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Heart disease

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The heart pumps oxygen and nutrients to all parts of the body. It has four chambers: the right atrium and ventricle, and the left atrium and ventricle. The right atrium and ventricle pump blood to the lungs where it picks up oxygen, which gives the blood its characteristic red color. The left atrium and ventricle pump the oxygenated blood to the rest of the body through the aorta and smaller arteries. Valves within the heart direct the blood flow. Blood returns to the heart through the veins.

In dogs, the normal resting heart rate varies with size, ranging from 120 beats per minute in large dogs to up to 160 beats per minute in toy breeds. In cats, the resting rate can exceed 200 beats per minute.

Unlike people, pets do not have heart attacks because of anatomical differences in how blood is supplied to the heart muscle itself. However, other types of heart disease are relatively common in dogs and cats. Occasionally, young pets have congenital heart defects, such as a small hole between the right and left sides of the heart, or a faulty valve. These problems often require surgery. Various types of heart disease that are common in older pets include valve problems, cancer, heartworm infection, and heart failure.

In heart failure, the heart is unable to keep up with the needs of the body. Signs of heart failure generally depend on the side of the heart initially affected. Left-sided failure causes fluid to back up into the lungs and is often associated with coughing, panting, or labored breathing. Right-sided failure causes fluid to back up into the rest of the body, often showing up edema in the legs or abdomen. Fatigue, loss of appetite, and general ill health can be seen with any type of heart disease.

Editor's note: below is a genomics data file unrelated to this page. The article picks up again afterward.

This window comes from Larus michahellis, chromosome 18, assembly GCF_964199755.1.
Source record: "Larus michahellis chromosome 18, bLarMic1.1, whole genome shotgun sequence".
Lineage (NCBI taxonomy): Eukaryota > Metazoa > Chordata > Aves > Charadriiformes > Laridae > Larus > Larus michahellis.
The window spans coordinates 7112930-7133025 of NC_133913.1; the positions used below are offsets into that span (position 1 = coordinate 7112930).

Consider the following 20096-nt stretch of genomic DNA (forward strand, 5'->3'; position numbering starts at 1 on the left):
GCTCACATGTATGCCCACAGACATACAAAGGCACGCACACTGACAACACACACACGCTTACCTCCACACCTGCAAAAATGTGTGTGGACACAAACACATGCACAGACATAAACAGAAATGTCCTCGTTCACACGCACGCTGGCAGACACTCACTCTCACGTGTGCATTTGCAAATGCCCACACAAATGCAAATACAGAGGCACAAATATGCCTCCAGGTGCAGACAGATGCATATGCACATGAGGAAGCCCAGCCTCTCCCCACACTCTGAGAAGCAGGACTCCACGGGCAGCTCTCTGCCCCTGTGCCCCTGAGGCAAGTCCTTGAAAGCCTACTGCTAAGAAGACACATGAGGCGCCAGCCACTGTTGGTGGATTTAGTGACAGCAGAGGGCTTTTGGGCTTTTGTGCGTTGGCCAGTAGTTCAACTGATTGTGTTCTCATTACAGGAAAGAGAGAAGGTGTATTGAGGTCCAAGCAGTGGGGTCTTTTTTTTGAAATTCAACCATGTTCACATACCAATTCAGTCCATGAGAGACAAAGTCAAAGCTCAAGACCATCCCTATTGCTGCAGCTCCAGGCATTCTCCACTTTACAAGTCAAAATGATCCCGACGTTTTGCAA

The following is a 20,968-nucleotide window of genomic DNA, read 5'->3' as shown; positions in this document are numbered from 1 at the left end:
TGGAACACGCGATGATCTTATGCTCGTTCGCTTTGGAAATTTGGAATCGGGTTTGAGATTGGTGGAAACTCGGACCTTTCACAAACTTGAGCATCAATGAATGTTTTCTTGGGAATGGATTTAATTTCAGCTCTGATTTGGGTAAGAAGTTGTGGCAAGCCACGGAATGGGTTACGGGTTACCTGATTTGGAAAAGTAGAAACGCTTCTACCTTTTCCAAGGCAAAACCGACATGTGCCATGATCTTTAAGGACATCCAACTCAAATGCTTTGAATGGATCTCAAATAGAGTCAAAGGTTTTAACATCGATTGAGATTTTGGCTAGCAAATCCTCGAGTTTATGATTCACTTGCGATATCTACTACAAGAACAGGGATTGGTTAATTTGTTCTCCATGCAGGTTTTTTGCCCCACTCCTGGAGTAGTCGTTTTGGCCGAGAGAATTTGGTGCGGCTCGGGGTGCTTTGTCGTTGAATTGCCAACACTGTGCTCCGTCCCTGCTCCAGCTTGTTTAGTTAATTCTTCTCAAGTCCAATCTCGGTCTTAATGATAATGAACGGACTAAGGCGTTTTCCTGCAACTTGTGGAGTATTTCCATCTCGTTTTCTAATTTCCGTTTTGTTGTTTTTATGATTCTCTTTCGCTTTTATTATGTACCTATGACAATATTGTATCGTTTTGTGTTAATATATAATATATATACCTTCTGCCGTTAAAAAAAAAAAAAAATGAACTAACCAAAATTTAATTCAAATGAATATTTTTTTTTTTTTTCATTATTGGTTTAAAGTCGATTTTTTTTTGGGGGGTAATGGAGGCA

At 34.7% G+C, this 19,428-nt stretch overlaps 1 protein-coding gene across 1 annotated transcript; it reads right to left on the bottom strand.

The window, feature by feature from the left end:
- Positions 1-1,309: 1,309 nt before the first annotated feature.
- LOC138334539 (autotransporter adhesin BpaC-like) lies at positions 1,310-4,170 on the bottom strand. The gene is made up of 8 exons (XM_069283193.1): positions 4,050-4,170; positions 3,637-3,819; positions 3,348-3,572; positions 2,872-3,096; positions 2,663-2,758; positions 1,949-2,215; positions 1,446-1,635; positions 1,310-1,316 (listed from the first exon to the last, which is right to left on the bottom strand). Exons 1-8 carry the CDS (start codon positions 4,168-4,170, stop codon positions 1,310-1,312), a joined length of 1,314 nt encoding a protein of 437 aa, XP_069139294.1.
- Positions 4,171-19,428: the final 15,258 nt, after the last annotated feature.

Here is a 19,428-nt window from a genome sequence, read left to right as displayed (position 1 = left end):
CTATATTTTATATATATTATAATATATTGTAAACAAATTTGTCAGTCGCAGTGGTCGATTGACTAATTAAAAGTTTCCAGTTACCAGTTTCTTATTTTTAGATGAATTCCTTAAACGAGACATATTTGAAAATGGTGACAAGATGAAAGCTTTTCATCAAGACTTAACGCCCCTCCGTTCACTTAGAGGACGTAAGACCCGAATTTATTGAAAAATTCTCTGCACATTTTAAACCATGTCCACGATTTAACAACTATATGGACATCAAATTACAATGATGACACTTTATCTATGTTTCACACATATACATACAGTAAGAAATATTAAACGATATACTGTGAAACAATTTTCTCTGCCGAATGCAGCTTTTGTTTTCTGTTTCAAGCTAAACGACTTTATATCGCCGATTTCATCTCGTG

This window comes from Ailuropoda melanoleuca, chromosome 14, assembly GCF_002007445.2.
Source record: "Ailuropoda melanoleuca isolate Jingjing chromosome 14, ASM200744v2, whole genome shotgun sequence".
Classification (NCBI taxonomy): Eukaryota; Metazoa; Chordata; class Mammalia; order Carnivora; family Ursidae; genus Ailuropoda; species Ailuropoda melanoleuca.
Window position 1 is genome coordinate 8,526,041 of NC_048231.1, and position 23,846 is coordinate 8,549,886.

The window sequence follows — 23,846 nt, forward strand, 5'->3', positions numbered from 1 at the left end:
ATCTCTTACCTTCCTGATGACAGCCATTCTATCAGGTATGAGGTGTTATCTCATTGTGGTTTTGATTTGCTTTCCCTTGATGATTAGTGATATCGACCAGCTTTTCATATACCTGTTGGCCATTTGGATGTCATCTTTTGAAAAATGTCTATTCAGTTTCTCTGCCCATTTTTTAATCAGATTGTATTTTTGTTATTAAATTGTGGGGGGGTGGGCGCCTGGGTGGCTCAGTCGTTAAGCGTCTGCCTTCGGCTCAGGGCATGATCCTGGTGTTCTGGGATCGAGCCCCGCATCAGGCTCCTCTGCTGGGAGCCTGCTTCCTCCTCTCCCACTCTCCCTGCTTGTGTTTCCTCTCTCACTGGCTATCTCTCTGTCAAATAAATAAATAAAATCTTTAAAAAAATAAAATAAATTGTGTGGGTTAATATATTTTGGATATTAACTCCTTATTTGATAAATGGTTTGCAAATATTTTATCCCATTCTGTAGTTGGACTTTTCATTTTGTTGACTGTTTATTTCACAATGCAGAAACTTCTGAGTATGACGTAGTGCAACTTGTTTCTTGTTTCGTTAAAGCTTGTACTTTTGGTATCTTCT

Your veterinarian will consider your pet's history and listen to its heart and lungs with a stethoscope for murmurs or sounds of moisture buildup. Additional tests for a more complete cardiac evaluation include chest x-rays, an electrocardiogram (ECG), and an echocardiogram.

Treatment for heart disease often includes medications to decrease the workload of the heart or to increase the force of its contraction. Your vet may also recommend a special diet for your pet that is low in salt and high in nutrients. The good news is that a lot of older pets can live many months with properly managed heart disease.

 

Q&A

How does the heart work?

The heart has four chambers that are divided into two separate circulatory systems.  The right atrium and ventricle pump blood to the lungs through the pulmonary circulation, and the left atrium and ventricle pump oxygenated blood to the rest of the body through the aorta and smaller arteries.


Do pets get heart attacks?

Pets do not get the sudden heart attacks that people get, but can develop heart disease.


What is the most common heart problem in older pets?

A common problem among aged pets is heart failure, which means that the heart is unable to keep pace with the needs of the body.  Fluids backup into the lungs or abdomen, and pets may have difficulty breathing or getting around. 


How is heart disease diagnosed?

Your veterinarian will consider your pet’s history and listen with a stethoscope for heart murmurs or sounds of moisture buildup in the chest.  He or she may also perform a variety of tests as part of a diagnostic workup, including a chest X-ray, electrocardiogram (ECG), or echocardiogram. 


How is heart disease treated?

Treatment for heart disease often consists of drugs to decrease the workload of the heart or strengthen its contraction.  Your pet may also be placed on a commercial heart diet that is low in salt and high in nutrients. 


Credit: Written and reviewed by John A. Bukowski, DVM, MPH, PhDand Susan E. Aiello, DVM, ELS
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